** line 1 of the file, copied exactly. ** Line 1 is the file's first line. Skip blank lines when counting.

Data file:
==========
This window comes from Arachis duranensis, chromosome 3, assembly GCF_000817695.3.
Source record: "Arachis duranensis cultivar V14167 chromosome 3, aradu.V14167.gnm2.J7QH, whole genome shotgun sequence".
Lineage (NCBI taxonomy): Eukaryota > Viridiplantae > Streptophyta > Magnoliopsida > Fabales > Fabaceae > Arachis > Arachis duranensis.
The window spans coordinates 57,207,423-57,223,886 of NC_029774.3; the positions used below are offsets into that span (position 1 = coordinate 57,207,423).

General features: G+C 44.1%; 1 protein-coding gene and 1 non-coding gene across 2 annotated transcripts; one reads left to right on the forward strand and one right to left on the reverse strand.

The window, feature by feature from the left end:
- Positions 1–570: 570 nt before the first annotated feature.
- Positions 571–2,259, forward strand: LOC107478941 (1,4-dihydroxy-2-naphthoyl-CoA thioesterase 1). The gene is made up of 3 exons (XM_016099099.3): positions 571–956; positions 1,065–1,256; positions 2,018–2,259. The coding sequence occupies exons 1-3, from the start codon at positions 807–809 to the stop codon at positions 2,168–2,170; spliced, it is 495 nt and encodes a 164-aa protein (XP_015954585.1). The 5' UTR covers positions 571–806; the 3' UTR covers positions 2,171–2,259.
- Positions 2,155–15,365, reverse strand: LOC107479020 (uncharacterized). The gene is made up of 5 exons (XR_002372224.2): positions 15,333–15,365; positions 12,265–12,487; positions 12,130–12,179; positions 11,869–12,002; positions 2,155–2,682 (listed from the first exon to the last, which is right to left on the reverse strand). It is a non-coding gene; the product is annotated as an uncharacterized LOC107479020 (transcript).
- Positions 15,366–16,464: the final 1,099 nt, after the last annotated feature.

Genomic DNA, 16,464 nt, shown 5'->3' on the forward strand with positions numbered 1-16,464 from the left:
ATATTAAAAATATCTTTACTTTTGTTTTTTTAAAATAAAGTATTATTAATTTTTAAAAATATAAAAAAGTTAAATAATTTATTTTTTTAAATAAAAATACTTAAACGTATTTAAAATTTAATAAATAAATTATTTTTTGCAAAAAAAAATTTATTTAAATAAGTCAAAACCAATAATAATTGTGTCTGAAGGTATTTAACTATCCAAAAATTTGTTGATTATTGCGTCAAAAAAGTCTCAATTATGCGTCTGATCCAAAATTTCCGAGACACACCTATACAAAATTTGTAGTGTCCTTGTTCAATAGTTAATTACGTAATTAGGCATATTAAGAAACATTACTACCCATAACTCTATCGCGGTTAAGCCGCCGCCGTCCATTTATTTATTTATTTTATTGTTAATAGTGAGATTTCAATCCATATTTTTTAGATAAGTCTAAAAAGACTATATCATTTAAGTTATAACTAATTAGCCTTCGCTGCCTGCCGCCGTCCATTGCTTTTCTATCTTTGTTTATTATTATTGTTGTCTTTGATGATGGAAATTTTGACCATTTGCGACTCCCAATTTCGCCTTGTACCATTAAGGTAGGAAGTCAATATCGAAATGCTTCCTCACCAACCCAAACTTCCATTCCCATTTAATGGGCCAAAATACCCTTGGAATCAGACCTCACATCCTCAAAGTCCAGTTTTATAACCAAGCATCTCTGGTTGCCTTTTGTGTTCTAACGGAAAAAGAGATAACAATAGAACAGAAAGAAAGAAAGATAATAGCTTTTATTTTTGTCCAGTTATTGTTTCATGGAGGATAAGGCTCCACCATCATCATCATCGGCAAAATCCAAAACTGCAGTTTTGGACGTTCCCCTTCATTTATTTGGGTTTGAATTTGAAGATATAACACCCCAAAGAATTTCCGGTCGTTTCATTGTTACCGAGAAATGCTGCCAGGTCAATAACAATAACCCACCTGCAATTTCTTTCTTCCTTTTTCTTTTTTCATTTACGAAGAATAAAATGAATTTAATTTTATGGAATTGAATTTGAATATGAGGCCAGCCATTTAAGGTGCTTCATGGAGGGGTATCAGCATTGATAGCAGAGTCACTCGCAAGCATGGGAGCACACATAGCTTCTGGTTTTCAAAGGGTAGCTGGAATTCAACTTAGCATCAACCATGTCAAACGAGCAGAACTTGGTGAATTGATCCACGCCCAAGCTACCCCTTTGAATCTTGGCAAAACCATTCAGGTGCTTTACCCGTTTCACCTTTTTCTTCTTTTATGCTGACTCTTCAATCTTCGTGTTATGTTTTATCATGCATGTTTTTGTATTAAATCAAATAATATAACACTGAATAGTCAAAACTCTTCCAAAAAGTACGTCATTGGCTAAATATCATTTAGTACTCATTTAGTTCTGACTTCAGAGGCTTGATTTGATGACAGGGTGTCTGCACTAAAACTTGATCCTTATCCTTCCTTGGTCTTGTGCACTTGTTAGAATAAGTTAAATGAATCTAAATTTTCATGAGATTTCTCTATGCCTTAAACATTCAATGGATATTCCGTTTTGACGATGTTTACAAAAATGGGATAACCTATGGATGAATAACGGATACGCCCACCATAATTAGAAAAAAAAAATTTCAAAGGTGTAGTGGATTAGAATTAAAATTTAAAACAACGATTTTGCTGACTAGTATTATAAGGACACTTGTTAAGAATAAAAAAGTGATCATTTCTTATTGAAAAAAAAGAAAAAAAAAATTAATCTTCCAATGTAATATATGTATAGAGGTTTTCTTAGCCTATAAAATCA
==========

This window comes from Arachis duranensis, chromosome 3, assembly GCF_000817695.3.